No Regrets in Cortona, Italy

May 20, 2019  •  4 Comments

No Regrets!

Cortona, Italy  

For me the most “out-of-my-comfort-zone” type of photography is making portraits of strangers. I have missed so many opportunities for fear of a negative reaction, but when it does happen, it is my most rewarding work. Case in point-  a recent experience in Tuscany. An intriguing gentleman stood out to me every time I walked past him during our 3 days in the medieval town of Cortona. I HAD to photograph him, and I did. Here are 10 photographs that show my process, and hopefully my progress, in getting over my fear and getting acquainted with this man. (Spoiler alert: As it turns out, he’s a famous artist!) The rest of the story is told with each photo.

With sincere gratitude to Luciano Radicati, for honoring me with one of my best memories of our time in Tuscany.

 

Photo 1 (day 1): A “street photo”, taken without Luciano’s knowledge. (But then again, he’s an artist, and artists notice everything….) Interesting photo, but I wanted more. I shared with my husband Gary how much I would love to get a “real” portrait of him.

Photo 2 (day 2): A photo of an interesting alley near where I frequently observed Luciano hanging out. I didn’t know at the time that the poster was Luciano’s work, that he was a famous artist, and that his gallery was up the alley on the right.

Photo 3 (day 3): We finally walked up this alley simply because it looked interesting, and we turned into a small art gallery. What a shock it was to see the guy I wanted to photograph! He spoke English fairly well, so we talked about his work. I purchased a small sketch that he had made to prepare for a larger canvas. I asked the artist if I could take a photo of him with the pieces, and he graciously agreed.  The lighting was poor, but I was happy to have made a connection with this intriguing man. That afternoon, my husband and I packed our bags and moved on to our next accommodation in the valley below Cortona.

Photos 4-5 (day 10): Seven days later we returned to Cortona for a wonderful dinner as part of a guided tour of Tuscany. Of course, I used our free time to walk by Luciano’s usual post. He was there, engaged in an animated conversation with another gentleman. I waited a while for a break in the conversation but soon realized that it could go on for hours. I swallowed my fear, excused my interruption, and reminded Luciano that we had met previously. I went on to explain that I really wanted a good photo of him, but the one I took in the shop didn’t turn out so well. He was very willing, and proved how photogenic he is!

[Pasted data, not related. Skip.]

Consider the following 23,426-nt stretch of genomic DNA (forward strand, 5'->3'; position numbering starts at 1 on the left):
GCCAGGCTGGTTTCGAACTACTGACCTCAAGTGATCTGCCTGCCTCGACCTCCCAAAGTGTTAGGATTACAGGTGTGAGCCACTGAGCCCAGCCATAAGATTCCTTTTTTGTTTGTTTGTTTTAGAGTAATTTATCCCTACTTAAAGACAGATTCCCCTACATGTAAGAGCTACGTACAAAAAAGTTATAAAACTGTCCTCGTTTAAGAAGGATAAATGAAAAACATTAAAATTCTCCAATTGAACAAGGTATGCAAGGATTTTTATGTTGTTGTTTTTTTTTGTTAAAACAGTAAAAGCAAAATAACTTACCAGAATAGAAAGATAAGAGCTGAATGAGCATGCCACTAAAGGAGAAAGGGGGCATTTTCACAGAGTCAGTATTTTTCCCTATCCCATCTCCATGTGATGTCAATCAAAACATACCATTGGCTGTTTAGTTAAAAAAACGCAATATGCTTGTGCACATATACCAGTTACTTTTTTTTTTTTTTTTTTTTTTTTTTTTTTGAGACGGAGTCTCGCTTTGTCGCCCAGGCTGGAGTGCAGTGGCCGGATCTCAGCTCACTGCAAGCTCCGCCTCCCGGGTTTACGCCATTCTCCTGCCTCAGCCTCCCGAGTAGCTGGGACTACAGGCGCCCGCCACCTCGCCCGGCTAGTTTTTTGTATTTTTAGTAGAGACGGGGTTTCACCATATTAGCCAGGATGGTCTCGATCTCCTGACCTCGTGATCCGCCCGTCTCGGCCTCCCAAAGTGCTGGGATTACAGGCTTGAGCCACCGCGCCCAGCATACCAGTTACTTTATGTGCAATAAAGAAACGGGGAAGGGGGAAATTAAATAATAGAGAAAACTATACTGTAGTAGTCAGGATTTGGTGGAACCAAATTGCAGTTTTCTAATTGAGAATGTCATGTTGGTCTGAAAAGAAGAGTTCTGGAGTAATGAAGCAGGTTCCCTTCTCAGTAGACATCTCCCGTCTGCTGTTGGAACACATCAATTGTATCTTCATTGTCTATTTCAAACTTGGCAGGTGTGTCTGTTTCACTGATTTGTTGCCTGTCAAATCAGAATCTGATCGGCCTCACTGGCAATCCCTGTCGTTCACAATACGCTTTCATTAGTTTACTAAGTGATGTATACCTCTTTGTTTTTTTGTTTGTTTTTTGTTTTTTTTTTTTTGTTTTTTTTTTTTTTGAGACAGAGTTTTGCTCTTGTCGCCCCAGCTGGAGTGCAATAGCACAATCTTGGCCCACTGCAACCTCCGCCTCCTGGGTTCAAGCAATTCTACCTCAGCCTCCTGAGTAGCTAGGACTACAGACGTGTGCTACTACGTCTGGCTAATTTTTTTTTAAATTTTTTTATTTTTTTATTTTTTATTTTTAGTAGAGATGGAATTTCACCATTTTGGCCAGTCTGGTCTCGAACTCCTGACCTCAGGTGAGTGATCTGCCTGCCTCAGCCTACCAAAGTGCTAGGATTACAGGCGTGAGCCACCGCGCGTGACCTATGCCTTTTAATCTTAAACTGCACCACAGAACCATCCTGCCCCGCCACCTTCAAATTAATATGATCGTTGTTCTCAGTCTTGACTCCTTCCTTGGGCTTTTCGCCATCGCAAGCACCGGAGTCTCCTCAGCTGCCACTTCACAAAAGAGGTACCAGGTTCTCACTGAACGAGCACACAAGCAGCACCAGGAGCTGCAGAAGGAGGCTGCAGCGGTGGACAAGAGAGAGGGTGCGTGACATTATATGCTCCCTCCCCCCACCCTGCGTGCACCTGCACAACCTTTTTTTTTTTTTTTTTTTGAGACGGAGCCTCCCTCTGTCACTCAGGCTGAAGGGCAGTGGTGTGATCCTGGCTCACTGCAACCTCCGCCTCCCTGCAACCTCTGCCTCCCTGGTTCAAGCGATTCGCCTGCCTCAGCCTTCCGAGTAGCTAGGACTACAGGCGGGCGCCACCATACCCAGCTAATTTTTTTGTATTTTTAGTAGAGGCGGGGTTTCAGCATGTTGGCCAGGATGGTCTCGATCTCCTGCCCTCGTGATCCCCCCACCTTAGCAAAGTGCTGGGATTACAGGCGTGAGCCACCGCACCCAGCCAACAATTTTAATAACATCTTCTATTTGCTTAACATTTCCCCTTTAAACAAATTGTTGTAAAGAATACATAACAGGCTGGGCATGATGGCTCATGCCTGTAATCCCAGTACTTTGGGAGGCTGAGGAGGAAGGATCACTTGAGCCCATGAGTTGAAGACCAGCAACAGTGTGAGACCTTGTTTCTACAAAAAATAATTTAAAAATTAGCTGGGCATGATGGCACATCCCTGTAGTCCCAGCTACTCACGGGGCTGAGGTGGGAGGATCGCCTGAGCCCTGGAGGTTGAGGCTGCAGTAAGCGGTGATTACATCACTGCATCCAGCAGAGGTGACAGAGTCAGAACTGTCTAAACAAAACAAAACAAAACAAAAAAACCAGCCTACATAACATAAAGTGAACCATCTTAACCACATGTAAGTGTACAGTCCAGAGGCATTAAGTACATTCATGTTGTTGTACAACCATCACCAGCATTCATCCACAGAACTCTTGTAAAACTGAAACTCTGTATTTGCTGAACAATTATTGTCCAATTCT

Photo 6: I asked Luciano if he would like me to email him the photos I took. He was very appreciative and walked to his gallery to get me a card with contact information.

Photo 7: Meanwhile, my husband and Luciano’s friend had struck up a lively conversation, so I wanted to document that as well as Luciano’s return to his usual post.

Photo 8: When I walked down the alley to stand with the three men, I saw the photo I had been waiting for! I positioned myself, asked permission, and took this photo.

Photo 9: My brother Randy happened to be observing the whole process and took this wonderful photo of me showing Luciano the most recent photo on my camera. Luciano was very pleased.

Photo 10: The sketch I purchased is now framed and sitting in my office as a reminder of this wonderful experience. This is why I am passionate about photography and so thankful for how it has opened so many doors for me!

 

 


Comments

Nakliyat Yapanlar
Brilliant article! Excellent shots and very well written.
Carol Apperson(non-registered)
Great Blog & photos!! A wonderful connection with an artist and what memories must flow when you look at your print!!❤️
Anna Cinquini(non-registered)
Super Luciano
Linda Young(non-registered)
Visits to other countries, or even towns in our own country can provide us with interesting characters. Your story is great and a keepsake of his sketch is priceless. I too got one from my artist in Spain that I have yet to take to get framed. Your photography captures the very essence of the man, I'm sure.
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